Gun Control - a discussion
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26-07-2012, 06:05 PM
RE: Gun Control - a discussion
Accidental deaths that are TRUE accidents and not just a gang member's bullet missing and striking someone innocent are rare though. I'm more scared of being struck by lightning.

The other countries with high murder rates have the social issues as well, even though they have higher amounts of gun control.

Instituting more gun control here won't fix those issues and we will still have the murders and even mass killings.

We should try to make life better overall. A gun ban won't do that when people still live in poverty and education levels are low and drug use is high, (not talking about pot of course).

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-I will show you fear in a handful of dust.-T.S. Eliot
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26-07-2012, 06:32 PM
RE: Gun Control - a discussion
(26-07-2012 06:05 PM)il_bandit Wrote:  Accidental deaths that are TRUE accidents and not just a gang member's bullet missing and striking someone innocent are rare though.

They really aren't. There are many household "accidents", whether with children or adults. I'm working with old data, here, but unless everyone on the planet got a lot more conscientious in the last few years...

The denial that some of you are in is just bewildering. I live in the UK. Gun crime (especially when compared to the US) is very rare. Mostly, guns are used by criminals against other criminals, or in robberies (usually un-fired, and may often be replicas) or (very unusually) against innocent members of the public.

I have absolutely no angst about the loss of any liberties. Hardly anyone has guns, therefore hardly anyone needs guns. I'm not suggesting that you unilaterally give up your constitutional right to bear arms while you wait for everyone else to do the same. Gun controls should exist throughout your country with an amnesty (and recompense) for those handed in.

Then guess what... far fewer gun deaths. This isn't a fantasy world that I'm describing, it's how most civilised countries work.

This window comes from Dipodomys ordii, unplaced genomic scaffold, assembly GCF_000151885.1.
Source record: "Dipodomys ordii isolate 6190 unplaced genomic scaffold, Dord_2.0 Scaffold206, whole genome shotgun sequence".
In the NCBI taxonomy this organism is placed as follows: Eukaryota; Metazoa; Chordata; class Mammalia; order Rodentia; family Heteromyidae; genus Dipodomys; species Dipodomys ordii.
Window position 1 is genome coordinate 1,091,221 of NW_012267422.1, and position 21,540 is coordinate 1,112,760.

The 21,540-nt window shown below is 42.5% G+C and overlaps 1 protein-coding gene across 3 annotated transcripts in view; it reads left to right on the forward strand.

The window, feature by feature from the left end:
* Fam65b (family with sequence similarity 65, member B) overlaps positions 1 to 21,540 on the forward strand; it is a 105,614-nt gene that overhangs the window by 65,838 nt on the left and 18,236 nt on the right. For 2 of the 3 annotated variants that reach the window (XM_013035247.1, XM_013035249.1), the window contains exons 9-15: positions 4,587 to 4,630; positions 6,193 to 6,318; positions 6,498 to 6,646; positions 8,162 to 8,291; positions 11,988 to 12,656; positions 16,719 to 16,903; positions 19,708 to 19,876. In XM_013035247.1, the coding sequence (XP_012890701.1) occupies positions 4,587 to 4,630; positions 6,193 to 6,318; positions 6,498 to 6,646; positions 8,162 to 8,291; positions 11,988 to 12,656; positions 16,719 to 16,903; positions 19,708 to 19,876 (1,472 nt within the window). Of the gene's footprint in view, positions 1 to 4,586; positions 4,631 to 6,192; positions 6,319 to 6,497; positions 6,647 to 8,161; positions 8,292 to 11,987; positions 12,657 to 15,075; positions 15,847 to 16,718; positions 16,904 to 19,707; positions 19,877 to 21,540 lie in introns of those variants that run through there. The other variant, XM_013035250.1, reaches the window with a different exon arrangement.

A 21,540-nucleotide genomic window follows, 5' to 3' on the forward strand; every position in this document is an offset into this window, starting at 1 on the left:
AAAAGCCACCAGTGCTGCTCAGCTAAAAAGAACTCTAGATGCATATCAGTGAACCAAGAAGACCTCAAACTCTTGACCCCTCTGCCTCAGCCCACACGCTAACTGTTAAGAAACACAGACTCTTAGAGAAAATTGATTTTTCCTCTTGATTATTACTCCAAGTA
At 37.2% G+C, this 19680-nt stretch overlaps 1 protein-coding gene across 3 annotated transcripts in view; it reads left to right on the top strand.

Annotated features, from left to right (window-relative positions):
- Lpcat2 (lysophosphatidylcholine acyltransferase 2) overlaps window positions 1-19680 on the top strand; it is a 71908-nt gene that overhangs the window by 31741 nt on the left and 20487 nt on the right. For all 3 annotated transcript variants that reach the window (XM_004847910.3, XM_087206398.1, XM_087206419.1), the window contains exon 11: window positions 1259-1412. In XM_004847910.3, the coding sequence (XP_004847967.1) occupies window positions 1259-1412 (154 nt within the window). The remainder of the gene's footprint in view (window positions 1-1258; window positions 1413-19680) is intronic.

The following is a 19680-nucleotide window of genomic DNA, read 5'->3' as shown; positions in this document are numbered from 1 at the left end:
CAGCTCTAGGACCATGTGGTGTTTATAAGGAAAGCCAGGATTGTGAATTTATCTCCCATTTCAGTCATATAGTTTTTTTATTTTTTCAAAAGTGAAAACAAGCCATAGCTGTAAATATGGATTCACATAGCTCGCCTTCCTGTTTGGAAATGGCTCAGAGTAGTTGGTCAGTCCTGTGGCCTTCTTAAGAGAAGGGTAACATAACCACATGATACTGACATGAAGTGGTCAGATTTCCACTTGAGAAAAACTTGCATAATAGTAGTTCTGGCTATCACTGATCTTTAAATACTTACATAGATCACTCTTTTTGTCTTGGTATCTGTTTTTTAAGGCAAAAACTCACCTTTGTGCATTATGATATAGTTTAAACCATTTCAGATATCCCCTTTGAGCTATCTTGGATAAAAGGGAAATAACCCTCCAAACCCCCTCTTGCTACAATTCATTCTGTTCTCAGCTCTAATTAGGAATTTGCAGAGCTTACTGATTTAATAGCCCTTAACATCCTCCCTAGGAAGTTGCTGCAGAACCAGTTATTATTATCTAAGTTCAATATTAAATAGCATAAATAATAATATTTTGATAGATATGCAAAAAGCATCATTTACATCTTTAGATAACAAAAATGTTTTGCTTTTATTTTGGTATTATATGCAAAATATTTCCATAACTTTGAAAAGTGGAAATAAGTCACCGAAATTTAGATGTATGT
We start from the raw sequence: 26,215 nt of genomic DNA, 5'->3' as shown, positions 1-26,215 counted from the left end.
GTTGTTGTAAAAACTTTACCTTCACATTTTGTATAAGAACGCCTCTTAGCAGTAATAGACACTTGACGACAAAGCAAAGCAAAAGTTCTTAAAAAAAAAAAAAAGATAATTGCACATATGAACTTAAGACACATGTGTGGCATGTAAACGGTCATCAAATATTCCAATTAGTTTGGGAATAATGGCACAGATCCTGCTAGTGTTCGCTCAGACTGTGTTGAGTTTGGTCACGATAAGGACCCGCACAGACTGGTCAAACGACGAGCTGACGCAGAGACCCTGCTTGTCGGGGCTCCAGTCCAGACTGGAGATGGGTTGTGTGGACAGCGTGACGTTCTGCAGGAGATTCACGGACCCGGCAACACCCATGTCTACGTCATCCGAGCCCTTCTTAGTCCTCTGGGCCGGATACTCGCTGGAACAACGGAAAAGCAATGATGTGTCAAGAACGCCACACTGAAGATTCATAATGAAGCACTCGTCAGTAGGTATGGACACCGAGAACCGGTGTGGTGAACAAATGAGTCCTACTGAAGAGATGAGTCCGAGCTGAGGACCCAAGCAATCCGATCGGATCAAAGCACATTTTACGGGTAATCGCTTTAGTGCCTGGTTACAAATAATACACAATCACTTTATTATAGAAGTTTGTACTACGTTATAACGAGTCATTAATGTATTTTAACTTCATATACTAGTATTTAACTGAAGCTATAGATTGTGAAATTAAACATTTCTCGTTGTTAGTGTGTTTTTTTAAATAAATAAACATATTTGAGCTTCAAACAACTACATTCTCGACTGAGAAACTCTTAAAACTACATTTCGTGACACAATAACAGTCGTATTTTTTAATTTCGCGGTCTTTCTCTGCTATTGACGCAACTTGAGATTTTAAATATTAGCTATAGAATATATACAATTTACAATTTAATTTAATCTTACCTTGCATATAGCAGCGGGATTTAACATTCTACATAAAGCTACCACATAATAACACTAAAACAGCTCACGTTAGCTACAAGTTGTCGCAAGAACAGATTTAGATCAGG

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26-07-2012, 07:36 PM
RE: Gun Control - a discussion
RC - numerically, that number is accurate - and staggering.

In fairness, over half that number kill themselves with guns - over 18,000 a year (which in and of itself is disconcerting).

One could argue that people motivated to commit suicide would simply find another way out, but you do have to think that the accessibility to guns plays in to the numbers.

I don't think there are any easy answers to the problem. Bans on large capacity clips will not solve the problem - but it might help save the loves of tens, maybe hundreds in a given year - but then again, we are talking about tens of thousands...

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26-07-2012, 07:44 PM
RE: Gun Control - a discussion
(26-07-2012 07:36 PM)Seasbury Wrote:  RC - numerically, that number is accurate - and staggering.

I actually rounded down. The average would equate to 10.5 9/11s... but I like to be conservative with figures, as it immediately removes the riposte that anything is being inflated to make a point.

And, yes... suicide is a mentionable inclusion in those stats. And why not? It's quick and painless. I might have been one of those statistics (at various points in my life) if I had access to a gun.
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26-07-2012, 07:49 PM
RE: Gun Control - a discussion
Most accidental deaths happen when people do stupid things with the guns, and fail to educate their kids about it. Most of the actual accidents I hear about happen either from fear of a home invader, which is bad, but it happens, and can happen with other weapons as well, or kids playing with them.

That's just something that needs to be a responsibility of the parent if they have kids and guns. Educate them and don't hide them away while loaded. Of course, parents aren't always smart either.